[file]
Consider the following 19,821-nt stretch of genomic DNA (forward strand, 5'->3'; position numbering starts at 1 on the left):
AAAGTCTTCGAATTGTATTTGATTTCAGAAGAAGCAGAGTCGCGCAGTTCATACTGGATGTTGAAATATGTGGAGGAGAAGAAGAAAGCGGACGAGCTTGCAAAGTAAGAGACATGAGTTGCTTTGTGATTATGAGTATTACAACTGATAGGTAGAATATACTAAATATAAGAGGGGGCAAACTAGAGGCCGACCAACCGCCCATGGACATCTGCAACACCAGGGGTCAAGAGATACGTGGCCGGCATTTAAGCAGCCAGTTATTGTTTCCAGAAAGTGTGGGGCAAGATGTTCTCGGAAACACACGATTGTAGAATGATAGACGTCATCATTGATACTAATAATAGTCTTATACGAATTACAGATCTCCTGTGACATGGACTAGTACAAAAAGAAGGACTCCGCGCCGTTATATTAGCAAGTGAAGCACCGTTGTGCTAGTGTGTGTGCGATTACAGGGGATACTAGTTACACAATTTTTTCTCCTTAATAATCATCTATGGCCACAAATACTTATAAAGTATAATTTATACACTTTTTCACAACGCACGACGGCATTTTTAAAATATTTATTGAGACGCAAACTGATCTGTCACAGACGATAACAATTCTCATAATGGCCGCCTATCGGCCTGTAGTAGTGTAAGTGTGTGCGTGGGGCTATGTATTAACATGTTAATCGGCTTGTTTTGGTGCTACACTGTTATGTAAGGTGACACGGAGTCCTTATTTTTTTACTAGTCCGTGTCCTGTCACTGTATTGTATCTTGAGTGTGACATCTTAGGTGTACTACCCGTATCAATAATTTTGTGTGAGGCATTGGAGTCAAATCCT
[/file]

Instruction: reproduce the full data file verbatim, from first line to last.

Consider the following 19,821-nt stretch of genomic DNA (forward strand, 5'->3'; position numbering starts at 1 on the left):
AAAGTCTTCGAATTGTATTTGATTTCAGAAGAAGCAGAGTCGCGCAGTTCATACTGGATGTTGAAATATGTGGAGGAGAAGAAGAAAGCGGACGAGCTTGCAAAGTAAGAGACATGAGTTGCTTTGTGATTATGAGTATTACAACTGATAGGTAGAATATACTAAATATAAGAGGGGGCAAACTAGAGGCCGACCAACCGCCCATGGACATCTGCAACACCAGGGGTCAAGAGATACGTGGCCGGCATTTAAGCAGCCAGTTATTGTTTCCAGAAAGTGTGGGGCAAGATGTTCTCGGAAACACACGATTGTAGAATGATAGACGTCATCATTGATACTAATAATAGTCTTATACGAATTACAGATCTCCTGTGACATGGACTAGTACAAAAAGAAGGACTCCGCGCCGTTATATTAGCAAGTGAAGCACCGTTGTGCTAGTGTGTGTGCGATTACAGGGGATACTAGTTACACAATTTTTTCTCCTTAATAATCATCTATGGCCACAAATACTTATAAAGTATAATTTATACACTTTTTCACAACGCACGACGGCATTTTTAAAATATTTATTGAGACGCAAACTGATCTGTCACAGACGATAACAATTCTCATAATGGCCGCCTATCGGCCTGTAGTAGTGTAAGTGTGTGCGTGGGGCTATGTATTAACATGTTAATCGGCTTGTTTTGGTGCTACACTGTTATGTAAGGTGACACGGAGTCCTTATTTTTTTACTAGTCCGTGTCCTGTCACTGTATTGTATCTTGAGTGTGACATCTTAGGTGTACTACCCGTATCAATAATTTTGTGTGAGGCATTGGAGTCAAATCCT